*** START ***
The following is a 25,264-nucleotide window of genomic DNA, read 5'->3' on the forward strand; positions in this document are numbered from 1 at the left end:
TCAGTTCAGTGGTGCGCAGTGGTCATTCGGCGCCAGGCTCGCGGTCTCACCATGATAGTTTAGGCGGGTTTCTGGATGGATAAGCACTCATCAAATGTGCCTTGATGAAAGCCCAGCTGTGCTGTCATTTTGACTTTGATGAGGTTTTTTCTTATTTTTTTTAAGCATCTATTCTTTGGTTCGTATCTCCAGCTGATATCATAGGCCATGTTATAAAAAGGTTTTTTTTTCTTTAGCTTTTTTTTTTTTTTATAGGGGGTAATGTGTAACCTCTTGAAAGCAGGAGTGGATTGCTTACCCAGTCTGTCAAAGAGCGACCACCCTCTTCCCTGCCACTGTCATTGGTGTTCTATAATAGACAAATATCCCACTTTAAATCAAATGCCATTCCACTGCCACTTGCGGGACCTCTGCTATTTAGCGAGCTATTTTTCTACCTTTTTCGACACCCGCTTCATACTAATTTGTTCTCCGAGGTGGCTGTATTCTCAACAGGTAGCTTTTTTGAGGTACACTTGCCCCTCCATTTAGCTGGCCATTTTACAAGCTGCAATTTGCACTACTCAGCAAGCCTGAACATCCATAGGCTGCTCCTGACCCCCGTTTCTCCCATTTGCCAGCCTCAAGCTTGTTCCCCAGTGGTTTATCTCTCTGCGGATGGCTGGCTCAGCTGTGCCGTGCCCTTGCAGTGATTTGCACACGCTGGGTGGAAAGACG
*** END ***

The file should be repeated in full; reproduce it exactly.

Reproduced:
The following is a 25,264-nucleotide window of genomic DNA, read 5'->3' on the forward strand; positions in this document are numbered from 1 at the left end:
TCAGTTCAGTGGTGCGCAGTGGTCATTCGGCGCCAGGCTCGCGGTCTCACCATGATAGTTTAGGCGGGTTTCTGGATGGATAAGCACTCATCAAATGTGCCTTGATGAAAGCCCAGCTGTGCTGTCATTTTGACTTTGATGAGGTTTTTTCTTATTTTTTTTAAGCATCTATTCTTTGGTTCGTATCTCCAGCTGATATCATAGGCCATGTTATAAAAAGGTTTTTTTTTCTTTAGCTTTTTTTTTTTTTTATAGGGGGTAATGTGTAACCTCTTGAAAGCAGGAGTGGATTGCTTACCCAGTCTGTCAAAGAGCGACCACCCTCTTCCCTGCCACTGTCATTGGTGTTCTATAATAGACAAATATCCCACTTTAAATCAAATGCCATTCCACTGCCACTTGCGGGACCTCTGCTATTTAGCGAGCTATTTTTCTACCTTTTTCGACACCCGCTTCATACTAATTTGTTCTCCGAGGTGGCTGTATTCTCAACAGGTAGCTTTTTTGAGGTACACTTGCCCCTCCATTTAGCTGGCCATTTTACAAGCTGCAATTTGCACTACTCAGCAAGCCTGAACATCCATAGGCTGCTCCTGACCCCCGTTTCTCCCATTTGCCAGCCTCAAGCTTGTTCCCCAGTGGTTTATCTCTCTGCGGATGGCTGGCTCAGCTGTGCCGTGCCCTTGCAGTGATTTGCACACGCTGGGTGGAAAGACG